Friday was John’s last day of vacation since he had to fly back to work painfully early Saturday morning.  We had theater tickets for the evening, and a date with fried chicken for lunch.  We made up the rest of our plans over lunch and on the fly.

Lunch was at Fiorella’s, which is touted as the best fried chicken in New Orleans, particularly by the horse-drawn carriage tours that go by every ten minutes or so.  It was thoroughly competent fried chicken.  I described it to John as, “Technically perfect.”  The breading had excellent crunch, the chicken was juicy and moist.  But the breading lacked character – the flavor came mostly from the Tobasco we poured on after the first bite.  There was nothing wrong with this meal, except that I strongly suspect I could have gotten something more exciting by going for a local specialty somewhere else.  New Orleans =/= reliable source of all Southern cuisine.

After lunch, John acquired a porcelain Mardi Gras mask for his office mask collection, we returned to the hotel room just in time to bother the maid cleaning our room (temporary released from her tortuous existence as a fresh coat of paint), optimistically grabbed reading material for a leisurely afternoon reading somewhere pretty in the Garden District, and hopped a street car.  Our immediate destination was Sucre for chocolate.

We spotted that in a yard on our way from the street car to the chocolate.  No, I have no idea why that seems like a good idea to somebody.  I can tell you this; that’s awesome, and I want one.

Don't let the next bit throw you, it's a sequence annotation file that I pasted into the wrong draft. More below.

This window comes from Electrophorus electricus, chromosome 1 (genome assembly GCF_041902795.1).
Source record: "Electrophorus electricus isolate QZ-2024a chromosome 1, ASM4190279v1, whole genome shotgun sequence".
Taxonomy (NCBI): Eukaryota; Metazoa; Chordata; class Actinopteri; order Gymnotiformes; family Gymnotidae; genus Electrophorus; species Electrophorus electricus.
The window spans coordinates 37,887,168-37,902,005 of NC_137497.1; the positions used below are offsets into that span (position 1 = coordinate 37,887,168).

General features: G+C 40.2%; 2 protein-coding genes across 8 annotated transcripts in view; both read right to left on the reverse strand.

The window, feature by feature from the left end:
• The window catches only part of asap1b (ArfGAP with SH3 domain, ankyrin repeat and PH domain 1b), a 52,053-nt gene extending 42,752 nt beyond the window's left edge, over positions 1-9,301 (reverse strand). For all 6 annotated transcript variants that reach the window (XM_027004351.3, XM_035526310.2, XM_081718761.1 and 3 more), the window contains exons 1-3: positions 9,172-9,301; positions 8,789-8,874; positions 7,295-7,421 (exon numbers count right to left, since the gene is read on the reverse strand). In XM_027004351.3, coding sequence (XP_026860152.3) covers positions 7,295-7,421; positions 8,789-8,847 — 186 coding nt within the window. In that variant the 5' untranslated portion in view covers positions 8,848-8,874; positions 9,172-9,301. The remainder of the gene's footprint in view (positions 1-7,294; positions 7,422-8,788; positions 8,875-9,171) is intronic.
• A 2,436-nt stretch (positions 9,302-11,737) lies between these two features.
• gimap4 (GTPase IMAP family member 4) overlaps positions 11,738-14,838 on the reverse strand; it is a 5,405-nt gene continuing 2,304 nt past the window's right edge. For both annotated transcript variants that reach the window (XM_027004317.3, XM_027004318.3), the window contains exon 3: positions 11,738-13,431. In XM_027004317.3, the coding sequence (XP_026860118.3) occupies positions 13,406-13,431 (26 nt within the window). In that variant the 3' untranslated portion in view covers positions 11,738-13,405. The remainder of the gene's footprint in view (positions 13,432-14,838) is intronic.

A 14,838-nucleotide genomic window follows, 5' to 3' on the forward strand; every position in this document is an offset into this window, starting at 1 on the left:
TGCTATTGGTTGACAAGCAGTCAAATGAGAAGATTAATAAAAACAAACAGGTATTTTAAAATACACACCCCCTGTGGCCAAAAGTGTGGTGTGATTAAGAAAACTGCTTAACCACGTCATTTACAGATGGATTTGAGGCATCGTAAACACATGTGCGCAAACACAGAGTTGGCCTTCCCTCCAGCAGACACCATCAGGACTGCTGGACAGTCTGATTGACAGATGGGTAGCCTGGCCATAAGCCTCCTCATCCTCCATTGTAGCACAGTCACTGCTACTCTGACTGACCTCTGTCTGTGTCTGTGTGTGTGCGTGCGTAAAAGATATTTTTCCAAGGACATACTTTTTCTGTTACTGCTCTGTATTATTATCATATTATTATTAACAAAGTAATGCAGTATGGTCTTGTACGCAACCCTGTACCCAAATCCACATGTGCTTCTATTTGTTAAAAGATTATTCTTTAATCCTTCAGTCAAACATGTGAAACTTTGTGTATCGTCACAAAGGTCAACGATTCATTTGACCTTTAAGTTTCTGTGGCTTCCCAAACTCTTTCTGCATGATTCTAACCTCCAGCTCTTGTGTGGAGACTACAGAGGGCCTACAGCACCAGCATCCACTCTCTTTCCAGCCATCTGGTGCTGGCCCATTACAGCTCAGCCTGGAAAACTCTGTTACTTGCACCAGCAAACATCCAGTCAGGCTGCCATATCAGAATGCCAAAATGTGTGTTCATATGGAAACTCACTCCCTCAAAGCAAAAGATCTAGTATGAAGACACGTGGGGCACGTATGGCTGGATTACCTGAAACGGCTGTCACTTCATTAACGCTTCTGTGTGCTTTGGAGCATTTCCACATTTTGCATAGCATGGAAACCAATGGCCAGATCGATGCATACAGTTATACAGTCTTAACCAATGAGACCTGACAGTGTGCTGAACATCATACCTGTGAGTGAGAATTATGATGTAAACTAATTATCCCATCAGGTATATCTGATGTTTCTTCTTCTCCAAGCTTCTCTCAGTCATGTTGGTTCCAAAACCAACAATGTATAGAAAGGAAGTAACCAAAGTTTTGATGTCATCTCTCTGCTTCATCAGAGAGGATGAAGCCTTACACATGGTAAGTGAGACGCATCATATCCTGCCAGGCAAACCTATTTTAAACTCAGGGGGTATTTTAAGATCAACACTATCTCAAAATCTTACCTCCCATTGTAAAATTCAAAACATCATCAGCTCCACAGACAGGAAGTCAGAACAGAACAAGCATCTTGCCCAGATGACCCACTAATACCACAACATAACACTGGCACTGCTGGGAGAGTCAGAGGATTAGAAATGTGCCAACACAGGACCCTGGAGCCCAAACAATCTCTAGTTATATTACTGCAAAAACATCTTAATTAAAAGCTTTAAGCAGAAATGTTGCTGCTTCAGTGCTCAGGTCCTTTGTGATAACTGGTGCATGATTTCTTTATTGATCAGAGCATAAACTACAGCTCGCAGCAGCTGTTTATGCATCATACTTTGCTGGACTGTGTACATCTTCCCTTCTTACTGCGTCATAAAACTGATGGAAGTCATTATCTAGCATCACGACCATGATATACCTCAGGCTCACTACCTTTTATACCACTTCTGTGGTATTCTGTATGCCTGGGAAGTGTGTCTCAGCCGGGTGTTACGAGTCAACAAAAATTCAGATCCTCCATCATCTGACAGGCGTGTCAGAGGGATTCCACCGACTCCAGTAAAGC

“I want one,” was my theme for the afternoon.

New Orleans is overflowing with candy shops.  I generally think of Madison as having an excellent scene for fancy chocolates, but New Orleans puts Madison’s offerings to shame.  I was very full of fried chicken, so I only had room for one chocolate, but on the theory that liquid calories don’t take up space, added on a cup of hot chocolate.

Was that a tasty chocolate?  That was a tasty chocolate.

Remember those theatre tickets we have?  Well, they tried really hard to render the logistics for our day gruesome.  The play put up by a fairly impressive community theatre troupe across the river, which apparently only has two crossings; one in the French Quarter near where we were staying, and the other on the opposite side of the city.  Reading through the guidebook I got a little carried away over one of the restaurant descriptions and insisted we had to have dinner there.  It was so far across the city that it made more sense to take the crossing farther away from our hotel, so we decided we’d get a cab from the restaurant to the show.  Between chocolate and dinner we’d wander vaguely restuarant-ward until we got tired and took the street car the rest of the way.  “Could we just walk to the restaurant?” I asked John as I tried to cope with the different map scales from neighborhood to neighborhood in my guidebook, and he was cheating with his magic phone.  “No way,” John said.